LONDON: Thousands of women and child refugees will be refused entry to Britain if the government’s New Plan for Immigration is enacted, including those fleeing war-torn countries, according to research by Together With Refugees, a coalition of over 200 national and local organizations.
If pushed through Parliament, the new regulations would mean that most arrivals who would now be accepted as refugees — covering people fleeing war or persecution — would not be recognized by the UK.
Analysis found that the top five countries from where refugees are accepted by the UK are Iran, Sudan, Syria, Eritrea and Afghanistan.
Refugee organizations and human rights campaigners are now urging the government to abandon the plan.
Research using past government data has revealed that two in three women and children who were accepted by the UK as refugees would be refused under the new changes. Women and children make up half of the refugees accepted each year by the UK.
As part of the study, a poll revealed that 64 percent of Britons believe that the UK should accept refugees fleeing conflict and persecution.
“Abandoning people fleeing war and persecution, including women and children, is not who we are in the UK,” said the coalition’s spokesperson, CEO of the Scottish Refugee Council and former asylum seeker Sabir Zazai.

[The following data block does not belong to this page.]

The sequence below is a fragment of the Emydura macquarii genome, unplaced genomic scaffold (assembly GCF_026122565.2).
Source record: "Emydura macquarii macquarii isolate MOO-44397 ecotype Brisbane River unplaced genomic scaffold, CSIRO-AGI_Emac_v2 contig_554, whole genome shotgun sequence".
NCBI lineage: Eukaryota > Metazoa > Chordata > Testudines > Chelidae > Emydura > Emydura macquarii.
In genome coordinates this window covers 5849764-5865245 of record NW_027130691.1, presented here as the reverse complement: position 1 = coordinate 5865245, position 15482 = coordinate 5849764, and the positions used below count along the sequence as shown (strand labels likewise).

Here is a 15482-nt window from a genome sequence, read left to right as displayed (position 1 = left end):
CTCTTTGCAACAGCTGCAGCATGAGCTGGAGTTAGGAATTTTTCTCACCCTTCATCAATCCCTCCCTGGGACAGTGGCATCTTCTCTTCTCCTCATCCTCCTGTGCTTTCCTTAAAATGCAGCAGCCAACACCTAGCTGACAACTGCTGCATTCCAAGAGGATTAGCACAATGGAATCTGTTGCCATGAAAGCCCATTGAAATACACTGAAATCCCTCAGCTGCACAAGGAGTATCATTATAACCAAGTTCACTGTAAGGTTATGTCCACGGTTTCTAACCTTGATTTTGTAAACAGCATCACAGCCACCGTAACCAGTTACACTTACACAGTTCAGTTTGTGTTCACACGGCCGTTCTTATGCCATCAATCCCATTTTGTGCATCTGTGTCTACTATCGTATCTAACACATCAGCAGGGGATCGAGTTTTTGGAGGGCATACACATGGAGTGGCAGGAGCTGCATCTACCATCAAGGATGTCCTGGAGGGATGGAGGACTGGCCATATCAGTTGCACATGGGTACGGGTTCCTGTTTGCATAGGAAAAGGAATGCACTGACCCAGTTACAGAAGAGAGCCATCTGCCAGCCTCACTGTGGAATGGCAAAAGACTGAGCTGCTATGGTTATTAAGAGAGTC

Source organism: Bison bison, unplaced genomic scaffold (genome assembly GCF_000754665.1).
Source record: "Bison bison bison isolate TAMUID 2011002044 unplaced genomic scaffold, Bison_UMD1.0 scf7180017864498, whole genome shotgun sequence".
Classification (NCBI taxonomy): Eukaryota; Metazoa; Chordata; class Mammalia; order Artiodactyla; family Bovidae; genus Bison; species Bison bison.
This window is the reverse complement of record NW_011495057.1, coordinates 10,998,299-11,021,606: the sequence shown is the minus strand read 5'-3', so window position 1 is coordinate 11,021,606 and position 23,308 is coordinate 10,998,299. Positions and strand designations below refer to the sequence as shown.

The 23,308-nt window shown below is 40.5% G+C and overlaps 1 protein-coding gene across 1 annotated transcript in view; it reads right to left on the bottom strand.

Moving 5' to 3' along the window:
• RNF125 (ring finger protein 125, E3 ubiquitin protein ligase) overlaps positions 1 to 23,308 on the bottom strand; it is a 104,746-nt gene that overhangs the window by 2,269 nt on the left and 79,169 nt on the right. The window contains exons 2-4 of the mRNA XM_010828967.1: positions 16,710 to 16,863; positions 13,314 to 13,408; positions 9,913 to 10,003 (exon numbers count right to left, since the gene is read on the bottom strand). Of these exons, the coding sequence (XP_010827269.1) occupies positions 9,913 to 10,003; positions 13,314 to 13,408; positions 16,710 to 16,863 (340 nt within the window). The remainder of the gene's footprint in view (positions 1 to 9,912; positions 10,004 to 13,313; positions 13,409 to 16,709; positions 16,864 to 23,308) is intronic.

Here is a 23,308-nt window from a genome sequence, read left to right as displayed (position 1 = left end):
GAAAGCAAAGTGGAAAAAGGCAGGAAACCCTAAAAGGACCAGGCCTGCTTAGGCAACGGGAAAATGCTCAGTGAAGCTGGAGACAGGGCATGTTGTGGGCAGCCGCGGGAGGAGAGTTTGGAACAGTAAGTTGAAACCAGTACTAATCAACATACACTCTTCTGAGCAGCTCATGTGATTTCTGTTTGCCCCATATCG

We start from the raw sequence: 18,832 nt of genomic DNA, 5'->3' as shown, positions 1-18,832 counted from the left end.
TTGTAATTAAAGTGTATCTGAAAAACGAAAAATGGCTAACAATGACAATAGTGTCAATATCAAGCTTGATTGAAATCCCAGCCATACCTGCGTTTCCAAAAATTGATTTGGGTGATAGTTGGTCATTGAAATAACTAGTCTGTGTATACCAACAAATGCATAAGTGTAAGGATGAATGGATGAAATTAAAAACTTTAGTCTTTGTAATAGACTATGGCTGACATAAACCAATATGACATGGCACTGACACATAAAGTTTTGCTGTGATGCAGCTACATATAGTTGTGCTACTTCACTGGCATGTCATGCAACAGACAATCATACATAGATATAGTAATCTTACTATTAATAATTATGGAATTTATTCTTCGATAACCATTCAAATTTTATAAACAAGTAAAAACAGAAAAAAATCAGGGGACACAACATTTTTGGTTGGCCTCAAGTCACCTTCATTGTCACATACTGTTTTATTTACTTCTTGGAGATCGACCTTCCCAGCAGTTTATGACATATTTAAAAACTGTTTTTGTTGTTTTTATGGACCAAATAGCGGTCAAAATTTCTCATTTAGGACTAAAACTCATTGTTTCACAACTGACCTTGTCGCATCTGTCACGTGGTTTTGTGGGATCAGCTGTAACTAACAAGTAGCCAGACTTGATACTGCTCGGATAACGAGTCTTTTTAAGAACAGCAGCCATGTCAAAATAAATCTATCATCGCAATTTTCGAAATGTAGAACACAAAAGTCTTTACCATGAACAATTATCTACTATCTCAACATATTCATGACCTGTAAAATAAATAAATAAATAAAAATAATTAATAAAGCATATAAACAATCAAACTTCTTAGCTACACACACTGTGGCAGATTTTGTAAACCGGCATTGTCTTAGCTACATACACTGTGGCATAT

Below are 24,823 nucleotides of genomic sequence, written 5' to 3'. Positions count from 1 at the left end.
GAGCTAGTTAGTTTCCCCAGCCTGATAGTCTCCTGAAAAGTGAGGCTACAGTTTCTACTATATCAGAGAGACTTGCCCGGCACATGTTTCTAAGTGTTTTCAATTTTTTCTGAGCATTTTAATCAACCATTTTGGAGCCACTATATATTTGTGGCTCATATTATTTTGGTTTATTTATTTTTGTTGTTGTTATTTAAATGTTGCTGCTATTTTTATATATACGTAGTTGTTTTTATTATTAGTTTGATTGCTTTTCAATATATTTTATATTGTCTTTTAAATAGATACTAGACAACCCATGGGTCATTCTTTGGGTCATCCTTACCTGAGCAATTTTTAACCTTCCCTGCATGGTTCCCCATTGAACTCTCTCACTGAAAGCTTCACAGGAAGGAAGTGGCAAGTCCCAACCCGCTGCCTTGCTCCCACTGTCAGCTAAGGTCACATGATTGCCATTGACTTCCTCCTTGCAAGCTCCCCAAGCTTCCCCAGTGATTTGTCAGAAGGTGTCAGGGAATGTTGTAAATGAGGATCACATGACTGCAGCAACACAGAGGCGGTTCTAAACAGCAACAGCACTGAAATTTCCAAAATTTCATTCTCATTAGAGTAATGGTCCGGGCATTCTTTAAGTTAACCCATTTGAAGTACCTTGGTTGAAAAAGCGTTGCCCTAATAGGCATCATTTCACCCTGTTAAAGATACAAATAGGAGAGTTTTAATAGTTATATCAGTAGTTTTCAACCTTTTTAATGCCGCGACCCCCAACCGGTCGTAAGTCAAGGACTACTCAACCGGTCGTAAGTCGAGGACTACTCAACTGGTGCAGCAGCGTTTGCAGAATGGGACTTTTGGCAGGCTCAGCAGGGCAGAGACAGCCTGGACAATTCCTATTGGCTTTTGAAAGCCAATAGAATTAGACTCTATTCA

“These are mothers escaping war-torn Syria, women fleeing sexual violence in Congo or children escaping lifelong conscription into the military in Eritrea.”
About 85 percent of the world’s refugees are hosted by developing countries. Many European countries receive more asylum requests than the UK.
Last year, Germany, France and Spain each received about three times the number of applications.
A UK Home Office spokesperson said: “We have a responsibility to put the New Plan for Immigration into action so that we can fix the broken asylum system, helping people based on need, not the ability to pay people smugglers.
“People should be reassured by our track record — since 2015 we have resettled more than 25,000 vulnerable people, including many women and children, so that they can rebuild their lives here.
“We will continue to work closely with the UNHCR (UN High Commissioner for Refugees) to ensure those in the greatest need get our support.
“We make no apology for seeking to fix a system which is being exploited by human traffickers, who are encouraging women and children to risk their lives crossing the English Channel.”
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